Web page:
The 17th blessing of the daily Amidah prayer said in Orthodox, Conservative, and Reform services is "[Blessed are You, God,] who returns His Presence (shekhinato) to Zion" (הַמַּחֲזִיר שְׁכִינָתוֹ לְצִיּוֹן) as can be seen in any siddur (Jewish daily prayer book). Liberal Jewish prayer-book for Rosh Hashanah and Yom Kippur (Machzor Ruach Chadashah) contains a creative prayer based on Avinu Malkeinu, in which the feminine noun Shekhinah is used in the interests of gender neutrality.
The theme of the Shekhinah as the Sabbath Bride recurs in the writings and songs of 16th century Kabbalist, Rabbi Isaac Luria. The "Asader Bishvachin" song, written in Aramaic by Luria (his name appears as an acrostic of each line) and sung at the evening meal of Shabbat is an example of this. The song appears in particular in many siddurs in the section following Friday night prayers and in some Shabbat song books:"
"Let us invite the Shechinah with a newly-laid table and with a well-lit menorah that casts light on all heads".
Three preceding days to the right, three succeeding days to the left, and amid them the Sabbath bride with adornments she goes, vessels and robes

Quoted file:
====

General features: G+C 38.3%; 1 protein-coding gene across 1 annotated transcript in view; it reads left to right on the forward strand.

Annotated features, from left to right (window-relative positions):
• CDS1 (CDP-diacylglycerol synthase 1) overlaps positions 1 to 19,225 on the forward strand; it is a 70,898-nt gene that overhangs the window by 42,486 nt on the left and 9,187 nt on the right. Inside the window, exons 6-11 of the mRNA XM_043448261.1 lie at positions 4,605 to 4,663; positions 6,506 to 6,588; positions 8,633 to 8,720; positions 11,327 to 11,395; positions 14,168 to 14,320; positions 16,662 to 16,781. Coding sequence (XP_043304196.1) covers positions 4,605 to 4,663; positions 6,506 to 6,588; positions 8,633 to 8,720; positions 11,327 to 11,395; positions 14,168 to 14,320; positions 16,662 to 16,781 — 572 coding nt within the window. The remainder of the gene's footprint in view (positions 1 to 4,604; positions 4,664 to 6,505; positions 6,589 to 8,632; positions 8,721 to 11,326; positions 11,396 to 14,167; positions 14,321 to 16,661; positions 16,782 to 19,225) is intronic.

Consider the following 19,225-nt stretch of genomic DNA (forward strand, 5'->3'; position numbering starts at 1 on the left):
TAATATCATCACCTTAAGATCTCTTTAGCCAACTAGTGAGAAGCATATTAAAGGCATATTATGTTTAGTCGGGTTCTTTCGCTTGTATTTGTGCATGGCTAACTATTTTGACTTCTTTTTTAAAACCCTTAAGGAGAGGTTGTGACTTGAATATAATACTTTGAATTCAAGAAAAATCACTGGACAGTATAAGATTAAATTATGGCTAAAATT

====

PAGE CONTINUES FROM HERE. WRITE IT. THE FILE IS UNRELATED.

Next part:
May the Shechinah become a crown through the six loaves on each side through the doubled-six may our table be bound with the profound Temple services"
A paragraph in the Zohar starts: "One must prepare a comfortable seat with several cushions and embroidered covers, from all that is found in the house, like one who prepares a canopy for a bride. For the Shabbat is a queen and a bride. This is why the masters of the Mishna used to go out on the eve of Shabbat to receive her on the road, and used to say: 'Come, O bride, come, O bride!' And one must sing and rejoice at the table in her honor ... one must receive the Lady with many lighted candles, many enjoyments, beautiful clothes, and a house embellished with many fine appointments ..."
The tradition of the Shekhinah as the Shabbat Bride, the Shabbat Kallah, continues in Judaism to this very day.
The concept of Holy Spirit in Judaism
The concept of Shekhinah is also associated with the concept of the Holy Spirit in Jewish tradition (ruach ha-kodesh), as can be seen in the Yiddish song: "Vel ich, sh'chine tsu dir kummen "Will I, Shekhinah, to you come".